Second, the quotation cited is not in accord with the Apostle’s intention, because he is not speaking here about the cessation of spiritual gifts through mortal sin, but rather about the cessation of spiritual gifts which pertain to this life through supervening glory. Hence, the sense of the Apostle is that charity never falls away, namely, because just as it exists in the state toward heaven, so it will remain in the state of glory and with increase: says the Lord, whose fire is in Zion (Isa 31:9), i.e., in the Church Militant, and whose furnace is in Jerusalem, i.e., in the peace of the heavenly fatherland.
788. Deinde cum dicit sive prophetiae, etc., proponit cessationem aliorum donorum spiritualium, et specialiter eorum quae praecipua videntur.
788. Then when he says, whether prophecies, he sets forth the cessation of other spiritual gifts, and especially of those which seem principal.
Primo quantum ad prophetiam, dicit sive prophetiae evacuabuntur, id est cessabunt, quia scilicet in futura gloria prophetia locum non habebit, propter duo. Primo quidem quia prophetia respicit futurum, status autem ille non expectabit aliquid in futurum, sed erit finale complementum omnium eorum quae ante fuerant prophetata. Unde in Ps. XLVII, v. 9 dicitur: sicut audivimus, scilicet per prophetas, ita et vidimus, praesentialiter, in civitate Domini virtutum.
First as to prophecy he says, whether prophecies shall be made void, i.e., will cease, namely, because in future glory prophecy will have no place for two reasons: first, because prophecy regards the future; but that state does not await anything in the future, but will be the final completion of everything previously foretold. Hence it is said: as we have heard, namely, through the prophets, so have we seen in the city of our God (Ps 48:9).
Secundo quia prophetia est cum cognitione figurali et aenigmatica, quae cessabit in patria. Unde dicitur Num. XII, 6: si quis fuerit inter vos propheta Domini, per somnium aut in visione apparebo ei, vel per somnium loquar ad illum. Et Osee XII, 10: in manibus prophetarum assimilatus sum.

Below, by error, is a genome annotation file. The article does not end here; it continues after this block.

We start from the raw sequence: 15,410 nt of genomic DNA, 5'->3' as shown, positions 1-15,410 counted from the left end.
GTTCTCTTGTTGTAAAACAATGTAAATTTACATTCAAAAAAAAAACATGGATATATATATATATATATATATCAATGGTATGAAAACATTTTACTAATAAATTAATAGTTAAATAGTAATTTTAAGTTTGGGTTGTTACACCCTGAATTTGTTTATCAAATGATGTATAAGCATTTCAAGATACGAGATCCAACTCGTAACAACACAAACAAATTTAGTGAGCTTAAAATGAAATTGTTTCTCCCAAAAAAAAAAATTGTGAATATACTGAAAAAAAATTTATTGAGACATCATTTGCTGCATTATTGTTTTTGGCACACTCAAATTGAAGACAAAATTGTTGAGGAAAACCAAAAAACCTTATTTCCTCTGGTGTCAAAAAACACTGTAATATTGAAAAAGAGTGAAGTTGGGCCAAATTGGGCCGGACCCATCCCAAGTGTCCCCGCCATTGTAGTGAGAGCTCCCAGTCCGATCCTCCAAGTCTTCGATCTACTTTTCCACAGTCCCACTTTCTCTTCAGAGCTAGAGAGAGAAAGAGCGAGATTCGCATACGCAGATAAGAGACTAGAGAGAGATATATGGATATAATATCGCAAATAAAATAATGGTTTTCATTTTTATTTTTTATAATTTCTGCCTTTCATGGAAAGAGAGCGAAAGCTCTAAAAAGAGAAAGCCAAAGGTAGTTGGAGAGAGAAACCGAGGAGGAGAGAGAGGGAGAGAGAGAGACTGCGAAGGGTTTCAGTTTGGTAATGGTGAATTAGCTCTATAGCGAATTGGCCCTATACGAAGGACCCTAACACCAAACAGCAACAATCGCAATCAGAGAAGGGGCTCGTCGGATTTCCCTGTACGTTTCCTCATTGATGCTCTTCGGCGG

Second, because prophecy occurs with figurative and enigmatic knowledge, which will cease in heaven: if there is a prophet among you, I, the Lord, will make myself known to him in a vision, I will speak with him in a dream (Num 12:6); it was I who multiplied visions and through the prophets gave parables (Hos 12:10).
789. Secundo quantum ad donum linguarum, dicit sive linguae cessabunt. Quod quidem non est intelligendum quantum ad ipsa membra corporea, quae linguae dicuntur, ut dicitur infra XV, 52: mortui resurgent incorrupti, id est, absque diminutione membrorum. Neque autem intelligendum est quantum ad usum linguae corporeae. Est enim futura in patria laus vocalis, secundum illud Ps. CXLIX, 6: exultationes Dei in gutture eorum, ut Glossa ibidem exponit.
789. Second, as to the gift of tongues he says: or tongues shall cease. This is not to be understood of the bodily members called tongues, as it says below: the dead shall rise again incorruptible (1 Cor 15:52), i.e., without loss of members. Nor is it to be understood of the use of the bodily tongue. For in heaven there will be vocal praise: let the high praises of God be in their throats (Ps 149:6), as a Gloss explains.
Est ergo intelligendum quantum ad donum linguarum, quo scilicet aliqui in primitiva Ecclesia linguis variis loquebantur, ut dicitur Act. II, 4. In futura enim gloria, quilibet quamlibet linguam intelliget. Unde non erit necessarium variis linguis loqui. Nam etiam a primordio generis humani, ut dicitur Gen. c. XI, 1: unus erat sermo, et unum labium omnibus, quod multo magis erit in ultimo statu, in quo erit unitas consummata.
Therefore, it must be understood of the gift of tongues, by which some in the early Church spoke in various tongues (Acts 2:4). For in future glory each one will understand each tongue. Hence, it will not be necessary to speak in various tongues. For even from the beginning of the human race, as it is said: the whole earth had one language and few words (Gen 11:1), which will be more true in the final state, in which there will be complete unity.